Wrote entire latest feature on Billie Holiday this AM. Worked on four books yesterday and two stories. Walked three miles, did 500 push-ups, ran 5000 stairs without stopping, which was good--that's about an hour of straight stair running. Went to Charlestown to do the Monument after the 5000 stairs at Government Center, but there was a line, and I didn't want to wait in the line and be in a crowded Monument.
I feel strong. Like someone who cannot be sidetracked, distracted, or who will waste any of their energy on anyone or anything that does not advance the cause. Anything that I have to do is what I will do.
Yesterday marked 2310 days, or 330 weeks, without a drink. Solid. Ran 3000 stairs today, did 100 push-ups. Began piece on The Sound of Jazz.
I pitched something on Clement Moore. Or, I should say, I re-pitched it.
There was Christmas music today at the Starbucks. It was shitty Christmas music, but Christmas music all the same. Other times the likes of Duke Ellington, Louis Armstrong, and Ella Fitzgerald will be on the sound system. Hearing that music makes me want to fight even harder. To be in my house in Rockport, hearing that music, living a life on my terms, when there is much more reaping than sowing, though I will always be a sower in extreme with what I create. But to sow knowing there will be the reaping, is much different than to sow--to sow constantly, to sow every moment of life--and have faith.
But I do have faith in my outcome, and the impact of that outcome, which itself will be a continuing story. So it is important that I stay strong in all of the possible ways of strength.
Yesterday while running the stairs I saw a man in a Cubs T-shirt and Red Sox cap. No. That's not how it's done. Don't do that. I also saw a guy a couple different times today, about fifty-years-old, balding, and wearing a Mac Jones jersey. Also, no. Don't be a balding fifty-year-old guy in a Mac Jones jersey. Bad looking uniform, too.
What did Jones throw for yesterday, all of 150 yards? He is not the answer. He's not close to the answer. Pop gun arm. Never going to be anything in the league. Sounded like a boring game. The score was misleading. They didn't move the ball. They don't move the ball when Jones is the quarterback. They're not going to move the ball with Jones as the quarterback. The Patriots are above .500 now. Not a very good league, is it? You have two good teams--the Bills and Chiefs. Yes, I know, the Eagles must be included. Okay. So three teams. There's not much else. The Patriots can be 9-8 just by being less bad than bad teams like the Colts. The Colts are so bad they just fired their coach as I was typing this. And the Bills lost to the Jets. There's also a lot of mediocrity in college football. Who's good? Georgia. Who else? Ohio State struggled with Northwestern, Michigan struggled with Rutgers, Alabama lost again, Clemson lost to a blah Notre Dame team, and spare me with TCU as one of the best teams in the country, though they're ranked, what, four?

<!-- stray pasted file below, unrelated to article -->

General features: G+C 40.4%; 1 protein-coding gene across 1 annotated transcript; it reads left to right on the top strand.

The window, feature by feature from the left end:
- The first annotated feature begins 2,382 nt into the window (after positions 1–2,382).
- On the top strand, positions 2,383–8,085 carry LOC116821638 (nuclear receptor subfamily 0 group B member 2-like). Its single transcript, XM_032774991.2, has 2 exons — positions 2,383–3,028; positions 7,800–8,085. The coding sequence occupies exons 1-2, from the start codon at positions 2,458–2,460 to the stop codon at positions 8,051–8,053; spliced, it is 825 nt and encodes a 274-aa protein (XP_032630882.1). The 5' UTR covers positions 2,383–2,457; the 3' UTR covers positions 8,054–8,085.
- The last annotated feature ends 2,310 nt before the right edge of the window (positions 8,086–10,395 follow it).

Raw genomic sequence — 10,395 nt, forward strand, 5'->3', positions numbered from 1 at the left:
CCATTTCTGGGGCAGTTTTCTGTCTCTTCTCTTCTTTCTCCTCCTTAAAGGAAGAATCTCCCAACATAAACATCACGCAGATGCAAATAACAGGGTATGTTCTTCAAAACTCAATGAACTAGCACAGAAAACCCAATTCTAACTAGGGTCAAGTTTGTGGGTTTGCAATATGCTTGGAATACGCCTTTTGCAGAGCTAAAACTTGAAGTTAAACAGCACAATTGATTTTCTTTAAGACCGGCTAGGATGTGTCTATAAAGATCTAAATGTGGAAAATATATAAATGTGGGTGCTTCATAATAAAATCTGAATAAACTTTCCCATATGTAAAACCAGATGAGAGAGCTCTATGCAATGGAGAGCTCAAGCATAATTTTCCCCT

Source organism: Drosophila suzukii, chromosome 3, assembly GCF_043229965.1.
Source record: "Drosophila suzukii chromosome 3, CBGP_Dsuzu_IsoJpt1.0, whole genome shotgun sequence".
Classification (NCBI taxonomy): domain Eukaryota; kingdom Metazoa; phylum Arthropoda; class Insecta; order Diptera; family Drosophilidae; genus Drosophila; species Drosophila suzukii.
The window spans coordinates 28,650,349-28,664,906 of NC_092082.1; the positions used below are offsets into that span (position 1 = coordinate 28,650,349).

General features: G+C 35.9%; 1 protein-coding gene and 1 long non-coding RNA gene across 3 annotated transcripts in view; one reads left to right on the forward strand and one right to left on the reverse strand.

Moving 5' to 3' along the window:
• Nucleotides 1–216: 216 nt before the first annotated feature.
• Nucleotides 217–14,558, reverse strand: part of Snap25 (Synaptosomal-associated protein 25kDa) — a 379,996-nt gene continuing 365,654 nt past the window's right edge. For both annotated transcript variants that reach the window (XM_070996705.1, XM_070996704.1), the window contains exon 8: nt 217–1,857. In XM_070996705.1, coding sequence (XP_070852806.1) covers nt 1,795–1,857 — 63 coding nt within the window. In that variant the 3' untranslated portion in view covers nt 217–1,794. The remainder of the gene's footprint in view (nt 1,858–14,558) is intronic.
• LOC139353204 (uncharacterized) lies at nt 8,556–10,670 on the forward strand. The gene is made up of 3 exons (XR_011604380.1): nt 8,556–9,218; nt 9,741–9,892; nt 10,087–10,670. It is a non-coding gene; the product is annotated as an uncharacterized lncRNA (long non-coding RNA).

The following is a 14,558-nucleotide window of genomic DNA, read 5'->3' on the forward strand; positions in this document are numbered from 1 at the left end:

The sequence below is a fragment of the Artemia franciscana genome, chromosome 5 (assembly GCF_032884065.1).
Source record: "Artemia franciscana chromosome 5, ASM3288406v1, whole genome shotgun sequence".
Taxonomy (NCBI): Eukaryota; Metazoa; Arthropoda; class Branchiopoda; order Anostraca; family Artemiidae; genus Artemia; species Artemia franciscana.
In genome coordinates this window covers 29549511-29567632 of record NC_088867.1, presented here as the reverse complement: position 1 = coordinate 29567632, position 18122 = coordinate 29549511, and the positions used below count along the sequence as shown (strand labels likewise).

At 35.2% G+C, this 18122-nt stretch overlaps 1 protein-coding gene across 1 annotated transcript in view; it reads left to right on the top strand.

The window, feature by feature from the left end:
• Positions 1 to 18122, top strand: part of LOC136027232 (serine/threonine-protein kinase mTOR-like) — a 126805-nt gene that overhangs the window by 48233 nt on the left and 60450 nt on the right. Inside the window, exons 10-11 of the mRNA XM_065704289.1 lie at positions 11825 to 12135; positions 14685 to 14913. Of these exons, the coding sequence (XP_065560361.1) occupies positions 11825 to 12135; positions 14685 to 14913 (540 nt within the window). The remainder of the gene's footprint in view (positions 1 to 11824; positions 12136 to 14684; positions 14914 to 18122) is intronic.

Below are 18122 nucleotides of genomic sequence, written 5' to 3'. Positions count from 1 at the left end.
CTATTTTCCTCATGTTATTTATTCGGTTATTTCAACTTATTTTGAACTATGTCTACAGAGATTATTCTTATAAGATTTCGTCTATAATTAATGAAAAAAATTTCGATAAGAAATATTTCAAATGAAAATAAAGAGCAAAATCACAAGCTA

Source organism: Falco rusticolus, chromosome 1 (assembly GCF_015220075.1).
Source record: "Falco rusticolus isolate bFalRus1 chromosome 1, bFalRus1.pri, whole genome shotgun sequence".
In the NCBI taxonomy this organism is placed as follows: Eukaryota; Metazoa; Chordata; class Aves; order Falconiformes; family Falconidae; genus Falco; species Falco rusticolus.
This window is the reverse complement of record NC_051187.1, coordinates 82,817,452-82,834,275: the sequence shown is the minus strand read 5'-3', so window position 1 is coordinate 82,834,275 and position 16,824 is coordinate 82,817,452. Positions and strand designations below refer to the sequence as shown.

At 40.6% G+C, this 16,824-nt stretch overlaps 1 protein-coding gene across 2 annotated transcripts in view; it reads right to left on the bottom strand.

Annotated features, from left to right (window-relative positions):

Saddened to see yesterday that Peter McNab died. Strong offensive player who, along with Terry O'Reilly and Brad Park, bridged the gap between the Lunch Pail A.C. Boston Bruins of the late 1970s and the Bourque-Middleton-Pederson teams of the early 1980s. I went on Google yesterday to look up something about him, and the first thing I saw was a piece I wrote for Sports Illustrated on those Lunch Pail A.C. Bruins.
The weather is in the seventies. I can't recall anything like this at this time of year. I wore shorts yesterday and today.
A nice essay on Cynthia Asquith added to the book on horror art.
Went out to get a green tea last night and read (To Walk the Night), and when reaching into my pocket for my wallet, I pulled out a fistful of green tea wrappers so I guess it's safe to say I'm drinking a lot of green tea.
This is from the second chapter of To Walk the Night, which might be my favorite chapter of all-time. "The Scotch inside us was fine; it was a fine day. Everything was fine. We sang 'The Best Old Place of All' at the top of our lungs. The road went away under the tires of blurred gray."
Do you see how Sloane just stands his ground as writer? How confident he is while standing that ground? It's so simple, but it's not. Look at that authorial presence. That's not idle repetition with the use of "fine." But he has something to say--that is, the narrator Bark does--and he's saying it, effectively. Not going to stand on ceremony. Not going to try and humor you. Screw that. Say what you have to say and let it ring. The repetition, though demotic, becomes more--it becomes music. Annunciatory music. Which leads into a statement about an actual annunciatory form of music. Then we move from the demotic to the well-turned poetical phrase with larger meaning.